Wisconsin has a history of innovation and entrepreneurship. From Harley Davidson to Trek bicycles, many successful businesses were launched out of Wisconsin.
With access to top talent from its public universities to the numerous tax credits available, there are plenty of reasons to start your new business in The Badger State.
And starting a limited liability company (LLC) in Wisconsin is an excellent choice for business owners looking to limit their personal liability.
In this step-by-step guide, we’ll walk you through the steps you’ll take to form your LLC in Wisconsin.
We’ll dig into the pros and cons of selecting Wisconsin for your LLC and answer the most frequently asked questions among new business owners.
Table of contents:
- Step 1: Name your LLC
- Step 2: Appoint a registered agent
- Step 3: File the LLC Articles of Organization and Obtain a Certificate of Formation
- Step 4: Create an LLC Operating Agreement
- Step 5: Get an EIN (Employer Identification Number) from the IRS
- Costs to set up an LLC in Wisconsin
- Last steps
Step 1: Name your LLC
The first aspect of forming your Wisconsin LLC is coming up with a name that complies with Wisconsin’s LLC naming rules.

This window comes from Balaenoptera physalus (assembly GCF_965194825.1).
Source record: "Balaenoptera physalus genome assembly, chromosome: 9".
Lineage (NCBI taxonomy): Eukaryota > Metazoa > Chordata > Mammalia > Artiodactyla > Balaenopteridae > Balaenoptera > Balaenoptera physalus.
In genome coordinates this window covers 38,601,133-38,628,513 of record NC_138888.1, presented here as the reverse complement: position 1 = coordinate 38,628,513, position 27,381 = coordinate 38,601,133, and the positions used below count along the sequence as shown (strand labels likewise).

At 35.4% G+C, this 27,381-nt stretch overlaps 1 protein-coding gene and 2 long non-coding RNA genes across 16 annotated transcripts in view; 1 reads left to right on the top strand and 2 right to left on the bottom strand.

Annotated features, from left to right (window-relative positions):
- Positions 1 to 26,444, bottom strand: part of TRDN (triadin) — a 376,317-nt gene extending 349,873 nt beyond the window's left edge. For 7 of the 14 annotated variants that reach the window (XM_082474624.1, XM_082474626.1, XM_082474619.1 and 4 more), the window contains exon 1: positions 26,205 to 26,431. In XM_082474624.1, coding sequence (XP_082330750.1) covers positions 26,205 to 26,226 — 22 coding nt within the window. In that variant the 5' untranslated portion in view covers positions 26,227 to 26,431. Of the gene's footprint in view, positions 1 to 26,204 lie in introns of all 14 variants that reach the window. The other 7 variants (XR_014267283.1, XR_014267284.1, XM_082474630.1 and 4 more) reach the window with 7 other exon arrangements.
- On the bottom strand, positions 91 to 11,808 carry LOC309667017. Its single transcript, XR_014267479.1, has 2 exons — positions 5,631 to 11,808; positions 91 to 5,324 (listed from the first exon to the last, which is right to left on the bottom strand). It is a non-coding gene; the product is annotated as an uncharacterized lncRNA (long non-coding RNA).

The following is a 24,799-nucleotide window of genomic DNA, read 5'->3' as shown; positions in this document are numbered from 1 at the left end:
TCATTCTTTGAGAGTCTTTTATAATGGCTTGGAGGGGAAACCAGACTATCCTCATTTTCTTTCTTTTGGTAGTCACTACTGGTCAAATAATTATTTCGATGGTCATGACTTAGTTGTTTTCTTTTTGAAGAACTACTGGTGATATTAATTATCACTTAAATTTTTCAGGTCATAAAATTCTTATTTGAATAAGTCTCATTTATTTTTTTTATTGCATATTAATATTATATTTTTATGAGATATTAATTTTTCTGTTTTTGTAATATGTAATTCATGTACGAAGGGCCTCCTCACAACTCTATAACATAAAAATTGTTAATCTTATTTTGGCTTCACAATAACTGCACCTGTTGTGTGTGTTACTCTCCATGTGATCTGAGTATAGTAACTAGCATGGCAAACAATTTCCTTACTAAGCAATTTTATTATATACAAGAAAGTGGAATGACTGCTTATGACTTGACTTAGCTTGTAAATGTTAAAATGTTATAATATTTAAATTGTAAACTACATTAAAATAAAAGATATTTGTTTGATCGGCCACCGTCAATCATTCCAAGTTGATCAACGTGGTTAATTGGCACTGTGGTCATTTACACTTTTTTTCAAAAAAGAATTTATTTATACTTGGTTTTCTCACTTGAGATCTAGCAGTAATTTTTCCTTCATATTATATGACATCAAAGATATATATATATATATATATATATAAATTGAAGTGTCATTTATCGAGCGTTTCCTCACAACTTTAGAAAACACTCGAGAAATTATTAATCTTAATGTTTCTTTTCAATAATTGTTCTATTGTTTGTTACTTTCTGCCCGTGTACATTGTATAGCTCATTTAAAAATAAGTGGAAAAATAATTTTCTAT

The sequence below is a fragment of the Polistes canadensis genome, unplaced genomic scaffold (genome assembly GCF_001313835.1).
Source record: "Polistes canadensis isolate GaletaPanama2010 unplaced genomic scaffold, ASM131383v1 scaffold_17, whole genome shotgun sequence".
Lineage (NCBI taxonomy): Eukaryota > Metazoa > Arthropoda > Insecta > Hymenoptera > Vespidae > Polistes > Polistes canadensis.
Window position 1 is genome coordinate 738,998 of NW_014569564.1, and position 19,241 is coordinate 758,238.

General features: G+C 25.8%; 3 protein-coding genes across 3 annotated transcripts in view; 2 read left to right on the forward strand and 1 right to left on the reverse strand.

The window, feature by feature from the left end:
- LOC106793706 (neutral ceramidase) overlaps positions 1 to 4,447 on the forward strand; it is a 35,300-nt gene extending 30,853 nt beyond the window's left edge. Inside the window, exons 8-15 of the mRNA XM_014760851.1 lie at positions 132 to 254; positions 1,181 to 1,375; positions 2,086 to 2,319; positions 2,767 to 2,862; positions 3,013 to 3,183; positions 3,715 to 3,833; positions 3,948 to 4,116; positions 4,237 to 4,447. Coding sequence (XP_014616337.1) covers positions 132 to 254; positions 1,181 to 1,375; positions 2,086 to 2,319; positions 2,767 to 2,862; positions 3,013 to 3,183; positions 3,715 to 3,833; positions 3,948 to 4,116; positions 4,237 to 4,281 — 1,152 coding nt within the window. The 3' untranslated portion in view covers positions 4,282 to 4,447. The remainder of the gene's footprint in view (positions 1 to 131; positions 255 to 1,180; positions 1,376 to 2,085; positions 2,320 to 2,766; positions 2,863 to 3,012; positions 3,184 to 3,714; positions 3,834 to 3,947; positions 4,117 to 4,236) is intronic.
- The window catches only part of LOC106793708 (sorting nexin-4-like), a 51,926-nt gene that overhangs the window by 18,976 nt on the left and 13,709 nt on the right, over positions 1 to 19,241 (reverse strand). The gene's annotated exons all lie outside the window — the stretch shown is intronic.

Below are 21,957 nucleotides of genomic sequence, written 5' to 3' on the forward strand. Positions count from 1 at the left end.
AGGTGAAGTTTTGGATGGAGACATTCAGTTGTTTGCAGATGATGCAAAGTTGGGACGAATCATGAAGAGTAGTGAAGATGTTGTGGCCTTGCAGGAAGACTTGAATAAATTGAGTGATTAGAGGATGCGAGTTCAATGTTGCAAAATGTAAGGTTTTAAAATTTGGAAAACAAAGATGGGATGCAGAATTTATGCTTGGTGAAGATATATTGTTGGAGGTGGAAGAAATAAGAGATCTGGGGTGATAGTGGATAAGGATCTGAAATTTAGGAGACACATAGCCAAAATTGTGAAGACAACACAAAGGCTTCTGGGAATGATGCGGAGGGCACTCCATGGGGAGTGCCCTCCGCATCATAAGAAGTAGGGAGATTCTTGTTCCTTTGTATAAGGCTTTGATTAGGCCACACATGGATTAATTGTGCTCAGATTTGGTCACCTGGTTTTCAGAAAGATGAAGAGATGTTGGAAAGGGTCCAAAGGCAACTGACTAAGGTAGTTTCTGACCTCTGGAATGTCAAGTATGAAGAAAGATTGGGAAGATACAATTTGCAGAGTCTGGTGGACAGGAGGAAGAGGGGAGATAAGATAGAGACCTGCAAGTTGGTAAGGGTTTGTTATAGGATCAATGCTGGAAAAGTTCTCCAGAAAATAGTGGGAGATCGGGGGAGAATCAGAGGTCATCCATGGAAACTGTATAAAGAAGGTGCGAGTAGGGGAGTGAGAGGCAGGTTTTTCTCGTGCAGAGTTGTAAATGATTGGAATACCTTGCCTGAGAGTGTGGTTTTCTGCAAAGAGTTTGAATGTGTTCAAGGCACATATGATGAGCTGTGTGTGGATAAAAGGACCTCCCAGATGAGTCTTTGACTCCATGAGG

Generally, there are two requirements in Wisconsin for naming an LLC:
- The name must be distinguishable from other LLCs.
- The name must contain the words “limited liability company” or “limited liability co” or end with the abbreviation “LLC” or “L.L.C.”
Once you’ve come up with a name, you can complete a name search using the Wisconsin Department of Financial Institutions’ corporate records tool tool to see if it’s already registered.
Wisconsin doesn’t allow multiple companies to use the same legal name. So before you register your LLC, you need to make sure your desired name is available.
If you’ve settled on a name that’s still available in Wisconsin, but you’re not quite ready to submit your LLC formation documents, you can reserve the name for 120 days by submitting a Name Reservation Application and paying a $15 fee. Reserving a name ensures it’s available when you’re ready to file with the state and prevents other business entities from registering under it.
If you plan to use a moniker/trade name for your business, Wisconsin encourages you to register this alternate brand name as a “doing business as” (DBA) name. Also known as a fictitious or assumed name, the state of Wisconsin refers to DBA as a “trademark name.”
Using a trademark name makes sense for some companies.
For example, if your LLC’s legal name is generic and you want to use a more descriptive name, a trademark name might be the right choice. An LLC named “Midwest Ventures” operating as a photographer may wish to register the trade name “Madison Wedding Photography.”
Registering a trademark name makes it public knowledge and allows consumers to identify the owner of a business. And like you did when you searched for your business name, you’ll want to confirm that your desired trade name hasn’t been registered yet.